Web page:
But what about Azelle?

The Metropolitan Police was recently found guilty on health and safety charges after the unlawful killing of Jean Charles de Menezes. This would be a welcome verdict if it had sent to jail those responsible for killing an innocent man. But I’m not surprised: the Met has a record for getting away scot free after killing innocent men. That such a high-profile police killing should end up being investigated by just the Health & Safety Executive says a lot about the current state of governance in England.

I’ve written before about Azelle Rodney, the innocent man shot dead by the Met in 2005. But sadly, the campaign to restore his name seems to have foundered. Azelle is now forgotten by pretty much everyone but his family. No protest marches for him anymore. But his family are still fighting for his name. A release of ‘secret’ intelligence could finally allow an inquest in to his death to take place.

Ian Blair was Met Commissioner when Azelle was shot, too. What will it take to make this man resign?

10 thoughts on “But what about Azelle?

  1. Whoever’s found guilty in court, I suppose. But the Met aren’t being criminally investigated for either of these killings, which means that no one can get sent to jail.

    With the Azelle Rodney case, the police used exactly the same techniques they used against de Menezes: they gave anonymous tips to reporters that the dead man was a known criminal, was armed etc etc, and when it turned out that these were lies, they went silent.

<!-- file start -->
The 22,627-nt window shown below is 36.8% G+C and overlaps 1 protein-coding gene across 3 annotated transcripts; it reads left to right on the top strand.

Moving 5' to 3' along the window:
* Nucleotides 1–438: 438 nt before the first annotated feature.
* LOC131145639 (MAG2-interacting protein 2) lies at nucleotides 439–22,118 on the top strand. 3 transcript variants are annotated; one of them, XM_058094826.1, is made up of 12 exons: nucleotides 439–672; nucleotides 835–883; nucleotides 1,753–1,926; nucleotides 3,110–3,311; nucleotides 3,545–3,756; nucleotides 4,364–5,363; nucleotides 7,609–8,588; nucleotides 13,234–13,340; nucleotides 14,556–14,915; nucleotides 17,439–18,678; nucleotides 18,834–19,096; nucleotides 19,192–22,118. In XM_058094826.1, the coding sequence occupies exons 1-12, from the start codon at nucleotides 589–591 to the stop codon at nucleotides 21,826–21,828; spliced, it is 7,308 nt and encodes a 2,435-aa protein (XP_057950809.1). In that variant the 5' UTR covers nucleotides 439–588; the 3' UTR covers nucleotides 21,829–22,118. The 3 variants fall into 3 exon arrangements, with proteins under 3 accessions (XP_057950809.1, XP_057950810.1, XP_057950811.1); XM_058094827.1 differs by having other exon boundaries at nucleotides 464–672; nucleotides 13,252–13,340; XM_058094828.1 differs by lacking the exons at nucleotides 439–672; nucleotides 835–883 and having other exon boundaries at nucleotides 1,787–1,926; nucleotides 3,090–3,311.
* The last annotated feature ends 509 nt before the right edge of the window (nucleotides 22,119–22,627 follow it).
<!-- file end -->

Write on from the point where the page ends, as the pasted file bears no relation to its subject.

These are the same people who say that 28 days internment without charge (the longest time in any equivalent democracy) isn’t enough time to interrogate suspects. How can we trust them when they’re so obviously self-interested, gung-ho and dishonest?

  2. Not a big fan of the Police then!!!! A little worrying the extension of the 28 day rule..but then again I havent read the evidence.

  3. The police are the government’s armed agents and as such should always be under scrutiny.

    Look: there are several men who have been shot dead incorrectly by the police and the police officers involved have not been put through the normal legal process which any other citizen would be.

    In the UK, there is a crime called ‘Corporate Manslaughter’ under which a corporation, agency or other body can itself be charged when an unlawful killing has taken place. That would be the obvious method to obtain justice. But beyond that, the fact is that the police have been shown on multiple occasions covering their own arses by lying to reporters because they killed the wrong guy.

    Do you think that’s reasonable behaviour? It’s not surprising, perhaps, but it’s still not right.

  4. hey, I agree with you. But do you not agree that being a police officer is not that same as being a corporation! It is not an easy job to carry out, yet it is a job we need to be done. They should be scrutinised and scrutinised well.

  5. The corporate body is the Metropolitan Police Service, of which Ian Blair is the top guy.

    The officers involved would, however, have to undergo cross-examination to ensure that they hadn’t acted improperly.

    That’s how I’d do it anyway đŸ™‚

  6. There’s no denying that the police shot an innocent man and then made a shameful attempt to slander their victim, but we shouldn’t forget the circumstances. Two weeks earlier fifty people were killed on the underground and the police thought that there was a risk of it happening again.

  7. Sure, but the circumstances don’t negate the need for proper process. Besides, in the Azelle Rodney case (where they used the same tactics), there had not been a recent terrorist attack.

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